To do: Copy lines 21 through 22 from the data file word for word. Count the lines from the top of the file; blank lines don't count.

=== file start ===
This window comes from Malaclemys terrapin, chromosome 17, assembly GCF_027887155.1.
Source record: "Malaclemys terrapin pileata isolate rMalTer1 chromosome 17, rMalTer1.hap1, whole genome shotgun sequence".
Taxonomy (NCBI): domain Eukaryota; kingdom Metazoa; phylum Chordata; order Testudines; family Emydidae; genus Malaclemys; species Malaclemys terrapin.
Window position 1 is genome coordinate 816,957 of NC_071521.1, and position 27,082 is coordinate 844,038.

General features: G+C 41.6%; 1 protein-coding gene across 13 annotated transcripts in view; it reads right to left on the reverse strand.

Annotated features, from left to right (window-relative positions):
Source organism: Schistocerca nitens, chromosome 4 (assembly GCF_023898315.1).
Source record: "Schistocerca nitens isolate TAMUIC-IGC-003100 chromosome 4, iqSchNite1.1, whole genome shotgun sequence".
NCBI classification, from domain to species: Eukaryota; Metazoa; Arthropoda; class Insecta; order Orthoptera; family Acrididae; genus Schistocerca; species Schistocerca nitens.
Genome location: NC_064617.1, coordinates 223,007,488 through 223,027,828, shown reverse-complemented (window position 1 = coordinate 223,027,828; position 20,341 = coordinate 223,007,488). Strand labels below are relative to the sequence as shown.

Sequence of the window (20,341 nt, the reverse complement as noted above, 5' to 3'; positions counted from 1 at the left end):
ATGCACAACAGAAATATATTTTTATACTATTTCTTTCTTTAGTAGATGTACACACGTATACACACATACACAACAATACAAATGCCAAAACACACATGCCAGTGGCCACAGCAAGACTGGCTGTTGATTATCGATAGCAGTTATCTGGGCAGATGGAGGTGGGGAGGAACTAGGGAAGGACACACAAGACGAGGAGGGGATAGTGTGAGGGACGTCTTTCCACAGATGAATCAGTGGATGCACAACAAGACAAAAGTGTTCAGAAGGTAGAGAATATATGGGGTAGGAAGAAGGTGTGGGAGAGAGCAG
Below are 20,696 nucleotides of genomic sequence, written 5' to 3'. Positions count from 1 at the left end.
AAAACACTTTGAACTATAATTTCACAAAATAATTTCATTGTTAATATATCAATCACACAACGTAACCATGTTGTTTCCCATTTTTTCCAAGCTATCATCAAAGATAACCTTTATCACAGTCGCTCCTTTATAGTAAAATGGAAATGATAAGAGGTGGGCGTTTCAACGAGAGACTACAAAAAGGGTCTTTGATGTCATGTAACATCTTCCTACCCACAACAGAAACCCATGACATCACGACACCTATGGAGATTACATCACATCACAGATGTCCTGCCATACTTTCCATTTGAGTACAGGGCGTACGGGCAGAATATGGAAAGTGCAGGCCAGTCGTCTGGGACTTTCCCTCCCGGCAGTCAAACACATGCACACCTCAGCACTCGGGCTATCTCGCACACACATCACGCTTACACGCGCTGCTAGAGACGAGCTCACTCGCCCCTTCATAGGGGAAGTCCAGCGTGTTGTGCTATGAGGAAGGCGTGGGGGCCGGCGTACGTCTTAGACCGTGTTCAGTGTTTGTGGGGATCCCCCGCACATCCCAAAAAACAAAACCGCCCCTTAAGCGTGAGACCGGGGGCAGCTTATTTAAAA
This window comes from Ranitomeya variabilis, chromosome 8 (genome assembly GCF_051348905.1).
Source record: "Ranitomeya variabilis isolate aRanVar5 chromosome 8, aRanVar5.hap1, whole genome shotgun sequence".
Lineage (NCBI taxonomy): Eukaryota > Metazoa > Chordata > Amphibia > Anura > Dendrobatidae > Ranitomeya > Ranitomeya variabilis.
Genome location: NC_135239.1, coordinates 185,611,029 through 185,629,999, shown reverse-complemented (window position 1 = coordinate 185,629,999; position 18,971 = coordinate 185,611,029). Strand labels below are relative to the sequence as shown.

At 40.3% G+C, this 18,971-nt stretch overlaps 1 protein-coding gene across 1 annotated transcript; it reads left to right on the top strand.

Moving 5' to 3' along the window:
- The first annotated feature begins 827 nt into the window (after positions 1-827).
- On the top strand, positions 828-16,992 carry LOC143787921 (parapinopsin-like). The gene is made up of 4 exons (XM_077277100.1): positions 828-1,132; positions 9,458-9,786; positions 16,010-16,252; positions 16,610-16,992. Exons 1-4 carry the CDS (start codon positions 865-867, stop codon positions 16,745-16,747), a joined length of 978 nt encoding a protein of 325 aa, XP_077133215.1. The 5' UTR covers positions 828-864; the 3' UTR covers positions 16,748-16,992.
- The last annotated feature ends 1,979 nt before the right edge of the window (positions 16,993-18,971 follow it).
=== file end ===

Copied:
- The first annotated feature begins 827 nt into the window (after positions 1-827).
- On the top strand, positions 828-16,992 carry LOC143787921 (parapinopsin-like). The gene is made up of 4 exons (XM_077277100.1): positions 828-1,132; positions 9,458-9,786; positions 16,010-16,252; positions 16,610-16,992. Exons 1-4 carry the CDS (start codon positions 865-867, stop codon positions 16,745-16,747), a joined length of 978 nt encoding a protein of 325 aa, XP_077133215.1. The 5' UTR covers positions 828-864; the 3' UTR covers positions 16,748-16,992.